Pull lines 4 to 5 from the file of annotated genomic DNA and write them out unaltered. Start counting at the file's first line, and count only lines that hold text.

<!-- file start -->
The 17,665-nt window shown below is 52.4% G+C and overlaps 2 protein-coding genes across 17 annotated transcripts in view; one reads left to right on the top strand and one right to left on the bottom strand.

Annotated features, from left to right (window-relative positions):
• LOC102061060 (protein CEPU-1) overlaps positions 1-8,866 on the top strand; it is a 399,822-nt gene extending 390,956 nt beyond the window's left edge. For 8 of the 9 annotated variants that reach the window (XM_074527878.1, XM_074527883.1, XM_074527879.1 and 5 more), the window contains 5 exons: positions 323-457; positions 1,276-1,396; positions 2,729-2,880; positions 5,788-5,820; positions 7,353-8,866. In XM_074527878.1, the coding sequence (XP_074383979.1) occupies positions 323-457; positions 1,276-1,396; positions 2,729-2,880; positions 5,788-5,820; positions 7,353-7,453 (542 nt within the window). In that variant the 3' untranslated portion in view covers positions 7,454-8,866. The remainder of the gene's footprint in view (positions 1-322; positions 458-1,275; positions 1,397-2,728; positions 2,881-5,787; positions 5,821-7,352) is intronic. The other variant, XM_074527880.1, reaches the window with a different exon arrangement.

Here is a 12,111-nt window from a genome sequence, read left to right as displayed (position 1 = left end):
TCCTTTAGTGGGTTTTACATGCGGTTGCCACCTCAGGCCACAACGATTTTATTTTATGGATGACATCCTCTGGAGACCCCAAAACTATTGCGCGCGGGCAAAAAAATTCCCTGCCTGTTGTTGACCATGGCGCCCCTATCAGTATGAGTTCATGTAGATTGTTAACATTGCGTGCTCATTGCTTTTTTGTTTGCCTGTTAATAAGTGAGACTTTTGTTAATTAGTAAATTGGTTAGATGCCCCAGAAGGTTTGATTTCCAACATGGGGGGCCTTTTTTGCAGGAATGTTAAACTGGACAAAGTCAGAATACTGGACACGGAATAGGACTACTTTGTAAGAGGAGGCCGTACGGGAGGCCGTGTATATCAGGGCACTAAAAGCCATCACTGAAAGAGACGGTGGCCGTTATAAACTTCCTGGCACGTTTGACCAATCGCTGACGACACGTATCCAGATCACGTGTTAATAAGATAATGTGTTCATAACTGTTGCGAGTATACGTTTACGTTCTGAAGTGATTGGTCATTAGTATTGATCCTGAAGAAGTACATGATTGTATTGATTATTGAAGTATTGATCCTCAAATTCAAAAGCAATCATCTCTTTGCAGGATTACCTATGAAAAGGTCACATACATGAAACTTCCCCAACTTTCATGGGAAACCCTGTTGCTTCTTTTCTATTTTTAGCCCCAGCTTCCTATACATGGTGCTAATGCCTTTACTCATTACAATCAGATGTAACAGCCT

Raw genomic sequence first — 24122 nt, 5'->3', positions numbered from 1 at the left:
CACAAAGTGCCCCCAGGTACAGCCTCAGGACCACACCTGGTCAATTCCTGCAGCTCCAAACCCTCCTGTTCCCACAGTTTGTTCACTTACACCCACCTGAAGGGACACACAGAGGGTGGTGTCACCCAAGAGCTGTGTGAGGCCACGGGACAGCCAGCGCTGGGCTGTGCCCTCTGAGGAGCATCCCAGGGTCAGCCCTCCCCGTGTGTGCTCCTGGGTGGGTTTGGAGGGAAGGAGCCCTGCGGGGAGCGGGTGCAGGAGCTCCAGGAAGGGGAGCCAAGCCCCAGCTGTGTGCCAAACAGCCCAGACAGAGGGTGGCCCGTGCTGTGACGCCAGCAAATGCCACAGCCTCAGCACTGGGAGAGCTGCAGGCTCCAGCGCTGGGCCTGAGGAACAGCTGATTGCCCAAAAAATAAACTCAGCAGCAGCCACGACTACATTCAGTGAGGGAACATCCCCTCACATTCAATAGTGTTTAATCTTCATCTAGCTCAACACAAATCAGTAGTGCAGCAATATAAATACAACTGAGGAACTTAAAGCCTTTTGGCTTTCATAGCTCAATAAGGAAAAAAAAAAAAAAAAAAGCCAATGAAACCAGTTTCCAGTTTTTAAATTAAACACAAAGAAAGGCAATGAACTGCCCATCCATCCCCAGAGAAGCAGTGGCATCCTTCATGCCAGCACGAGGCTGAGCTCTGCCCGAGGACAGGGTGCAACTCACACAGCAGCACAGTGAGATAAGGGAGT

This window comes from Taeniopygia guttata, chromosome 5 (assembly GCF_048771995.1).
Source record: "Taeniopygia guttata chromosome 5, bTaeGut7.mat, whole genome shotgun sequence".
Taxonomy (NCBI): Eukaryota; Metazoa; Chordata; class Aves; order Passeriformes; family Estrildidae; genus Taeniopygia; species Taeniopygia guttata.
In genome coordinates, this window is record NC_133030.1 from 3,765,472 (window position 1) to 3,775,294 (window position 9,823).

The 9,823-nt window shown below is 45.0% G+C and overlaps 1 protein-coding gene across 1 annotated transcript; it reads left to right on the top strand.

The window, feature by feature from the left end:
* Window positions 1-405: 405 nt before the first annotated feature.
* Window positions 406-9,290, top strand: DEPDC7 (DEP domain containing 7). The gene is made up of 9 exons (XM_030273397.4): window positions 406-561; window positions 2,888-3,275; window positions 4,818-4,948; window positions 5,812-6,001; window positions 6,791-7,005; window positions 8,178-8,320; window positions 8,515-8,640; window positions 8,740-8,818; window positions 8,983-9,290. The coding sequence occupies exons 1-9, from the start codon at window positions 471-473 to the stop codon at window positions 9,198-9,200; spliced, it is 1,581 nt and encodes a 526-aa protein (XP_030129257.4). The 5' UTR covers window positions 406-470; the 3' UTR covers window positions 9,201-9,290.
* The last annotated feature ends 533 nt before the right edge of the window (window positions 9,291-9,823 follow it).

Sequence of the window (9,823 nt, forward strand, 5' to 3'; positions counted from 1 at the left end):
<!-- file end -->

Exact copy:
Here is a 12,111-nt window from a genome sequence, read left to right as displayed (position 1 = left end):
TCCTTTAGTGGGTTTTACATGCGGTTGCCACCTCAGGCCACAACGATTTTATTTTATGGATGACATCCTCTGGAGACCCCAAAACTATTGCGCGCGGGCAAAAAAATTCCCTGCCTGTTGTTGACCATGGCGCCCCTATCAGTATGAGTTCATGTAGATTGTTAACATTGCGTGCTCATTGCTTTTTTGTTTGCCTGTTAATAAGTGAGACTTTTGTTAATTAGTAAATTGGTTAGATGCCCCAGAAGGTTTGATTTCCAACATGGGGGGCCTTTTTTGCAGGAATGTTAAACTGGACAAAGTCAGAATACTGGACACGGAATAGGACTACTTTGTAAGAGGAGGCCGTACGGGAGGCCGTGTATATCAGGGCACTAAAAGCCATCACTGAAAGAGACGGTGGCCGTTATAAACTTCCTGGCACGTTTGACCAATCGCTGACGACACGTATCCAGATCACGTGTTAATAAGATAATGTGTTCATAACTGTTGCGAGTATACGTTTACGTTCTGAAGTGATTGGTCATTAGTATTGATCCTGAAGAAGTACATGATTGTATTGATTATTGAAGTATTGATCCTCAAATTCAAAAGCAATCATCTCTTTGCAGGATTACCTATGAAAAGGTCACATACATGAAACTTCCCCAACTTTCATGGGAAACCCTGTTGCTTCTTTTCTATTTTTAGCCCCAGCTTCCTATACATGGTGCTAATGCCTTTACTCATTACAATCAGATGTAACAGCCT